Being Right – Love is Not Enough

Olivia Offner

Last week’s election proved that America is a center-right country. The Democrats may have swept Congress and the White House, but the ballot resolutions pointed to a deeper vein of conservatism intrinsic to American thought. Referendums on same-sex marriage were on the ballots in three states: Arizona, a red state, Florida, a swing state, and California, a decidedly blue state. In each state, voters declared their commitment to upholding the sanctity of marriage. Even California, home of Hollywood and San Francisco, struck down judicial activism and upheld traditional marriage with the passage of Proposition 8. California’s decision has attracted the most media attention, and groups such as “Join the Impact” have held rallies protesting Prop. 8 all over the country. These groups claim to be promoting tolerance and fighting against homophobia. Americans who cast their votes to uphold the sanctity of marriage are not homophobic or intolerant. They simply understand what is at stake.

Advocates of same-sex marriage defend their positions by talking about natural and equal rights. They claim that to refuse a homosexual the right to marry the person he loves is discrimination. Homosexuals are being deprived of their equal rights, they say. This argument is persuasive. They make it seem unreasonable, judgmental and discriminatory to be against same-sex marriage. Don’t you think that homosexuals should have the same rights as heterosexuals, they ask? The answer is obvious. Everyone should have the same rights. But proponents of same-sex marriage aren’t asking for equal protection under the law; they are asking for preferential protection. Homosexuals do have the same rights as heterosexuals; they have the right to marry a member of the opposite sex. Choosing not to exercise this right does not mean the right ceases to exist. Many homosexuals do choose to marry members of the opposite sex. They have exercised their legal right. Many heterosexuals remain single. They too, have exercised their rights. They all have equal protection under the law.

The advocate of same-sex marriage then argues that, though a homosexual can of course marry a member of the opposite sex, this is not equal protection, because the homosexual cannot marry the person he loves. Love is not a right. If we are going to turn love into an inalienable right, then society is going to have a whole slew of insurmountable problems.

If we legalize same-sex marriage on the basis that love is all you need, then polygamous marriages will also have to be permitted. If Paul and Steve can get married, then what can stop Paul from marrying both Mary and Sally. What if Paul, Mary and Sally are all in love? Isn’t love enough? Or what if Paul is in love with his sister Ann, and Ann needs health insurance benefits? Or, on the far extreme, what if Paul is in love with his pet golden retriever? Why shouldn’t he be able to marry Lassie? I am not equating homosexuality with bestiality. I am simply showing that love cannot be the only criteria for entering marriage. In fact, the idea of love as being intrinsic to marriage is a fairly new idea, when you look at the history of the institution. Because marriage is an institution. It is not a right, or even a privilege. Marriage is the cornerstone of what is arguably the foundation of society: the family. Marriage was founded to guard against sin, control human nature and perpetuate the human race.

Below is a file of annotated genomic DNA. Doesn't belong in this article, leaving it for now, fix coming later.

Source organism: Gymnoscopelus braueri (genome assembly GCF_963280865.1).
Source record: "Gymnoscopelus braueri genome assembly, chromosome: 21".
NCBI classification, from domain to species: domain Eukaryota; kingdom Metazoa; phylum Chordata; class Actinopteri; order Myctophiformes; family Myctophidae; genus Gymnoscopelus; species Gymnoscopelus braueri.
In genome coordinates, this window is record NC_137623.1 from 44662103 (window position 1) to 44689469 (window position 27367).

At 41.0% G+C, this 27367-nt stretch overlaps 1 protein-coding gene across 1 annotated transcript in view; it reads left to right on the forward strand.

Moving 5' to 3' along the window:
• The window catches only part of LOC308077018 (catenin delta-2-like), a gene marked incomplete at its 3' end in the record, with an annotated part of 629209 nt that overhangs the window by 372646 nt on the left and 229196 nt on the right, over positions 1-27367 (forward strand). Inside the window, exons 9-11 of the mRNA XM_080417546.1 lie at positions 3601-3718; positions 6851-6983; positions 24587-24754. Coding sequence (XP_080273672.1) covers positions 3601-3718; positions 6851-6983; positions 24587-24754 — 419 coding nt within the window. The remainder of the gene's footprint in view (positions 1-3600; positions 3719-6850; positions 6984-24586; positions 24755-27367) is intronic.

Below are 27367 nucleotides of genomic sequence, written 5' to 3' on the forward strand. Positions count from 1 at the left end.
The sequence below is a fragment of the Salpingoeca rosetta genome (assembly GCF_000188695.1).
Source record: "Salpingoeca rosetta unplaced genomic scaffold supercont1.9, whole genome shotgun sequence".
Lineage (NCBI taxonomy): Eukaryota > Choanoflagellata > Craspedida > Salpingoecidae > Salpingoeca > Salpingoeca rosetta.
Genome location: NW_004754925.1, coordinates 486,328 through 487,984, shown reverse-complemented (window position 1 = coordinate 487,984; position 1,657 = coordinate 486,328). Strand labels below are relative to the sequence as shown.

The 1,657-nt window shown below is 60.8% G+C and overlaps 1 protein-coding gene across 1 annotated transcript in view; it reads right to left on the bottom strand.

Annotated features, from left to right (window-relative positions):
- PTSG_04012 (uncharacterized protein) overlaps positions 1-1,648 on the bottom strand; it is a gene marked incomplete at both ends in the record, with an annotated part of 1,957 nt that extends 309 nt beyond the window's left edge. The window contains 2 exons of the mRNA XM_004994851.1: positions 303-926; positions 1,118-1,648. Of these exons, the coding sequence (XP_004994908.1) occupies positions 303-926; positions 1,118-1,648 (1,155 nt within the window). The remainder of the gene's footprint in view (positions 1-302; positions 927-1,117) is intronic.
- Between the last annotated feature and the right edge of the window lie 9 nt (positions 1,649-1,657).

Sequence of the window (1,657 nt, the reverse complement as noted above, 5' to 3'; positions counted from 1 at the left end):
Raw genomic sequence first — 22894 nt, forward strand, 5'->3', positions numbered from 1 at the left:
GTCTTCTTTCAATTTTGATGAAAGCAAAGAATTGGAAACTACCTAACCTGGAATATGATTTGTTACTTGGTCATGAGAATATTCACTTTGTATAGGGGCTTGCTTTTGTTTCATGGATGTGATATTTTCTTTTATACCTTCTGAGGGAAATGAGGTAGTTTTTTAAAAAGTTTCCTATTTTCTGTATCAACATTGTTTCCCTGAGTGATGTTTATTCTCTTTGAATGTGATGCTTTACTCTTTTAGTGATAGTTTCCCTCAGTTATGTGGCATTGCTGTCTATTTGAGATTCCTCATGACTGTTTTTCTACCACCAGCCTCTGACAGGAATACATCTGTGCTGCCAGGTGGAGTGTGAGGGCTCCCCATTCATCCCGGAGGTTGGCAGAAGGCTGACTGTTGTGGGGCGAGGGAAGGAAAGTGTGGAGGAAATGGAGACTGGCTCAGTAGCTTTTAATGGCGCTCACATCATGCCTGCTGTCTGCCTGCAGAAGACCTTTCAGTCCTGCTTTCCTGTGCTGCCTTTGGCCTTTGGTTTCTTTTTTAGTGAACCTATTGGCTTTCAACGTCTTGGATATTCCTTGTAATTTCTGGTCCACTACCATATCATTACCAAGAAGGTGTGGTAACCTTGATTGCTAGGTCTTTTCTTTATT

American voters understand what marriage means, but on the Colgate campus, support of same-sex marriage is very popular, even among conservatives. Students say they don’t have a problem with same-sex marriage because it doesn’t affect them. How does it hurt heterosexual marriage, they argue, to allow homosexual marriage? This apathetic attitude is flawed in its conception. Passing laws that allow same-sex couples to marry isn’t just about the love that Paul and Steve have for each other. The issue is not about love. It is about fundamentally redefining an institution that has been the heart of civilization throughout history. Redefining marriage will have to affect everyone, because it will restructure society as a whole. Our generation has grown up in an age when marriage is already losing its value and dignity. Half of our parents are divorced. Our generation easily dismisses marriage, and claims that changing its definition will not matter. If we redefine marriage to mean anything and everything, then it will come to mean nothing. This nihilistic approach to an institution that is so fundamental to the American story, and to the human story, cannot occur without irrevocably altering the thread of society.

The debate over same-sex marriage is not about rights or equality. All Americans are equal, and have equal rights under the law. It is not about open-mindedness and acceptance. To be opposed to homosexual marriage is not to be opposed to homosexuality. Ballot measures like Proposition 8 are not about discrimination. They are about preservation of marriage and the family, institutions that are crucial to the American way of life. The ban on same-sex marriage is not meant to deny or reject homosexual love; it is simply an acknowledgement that as far as the sacred institution of marriage is concerned, love is simply not enough.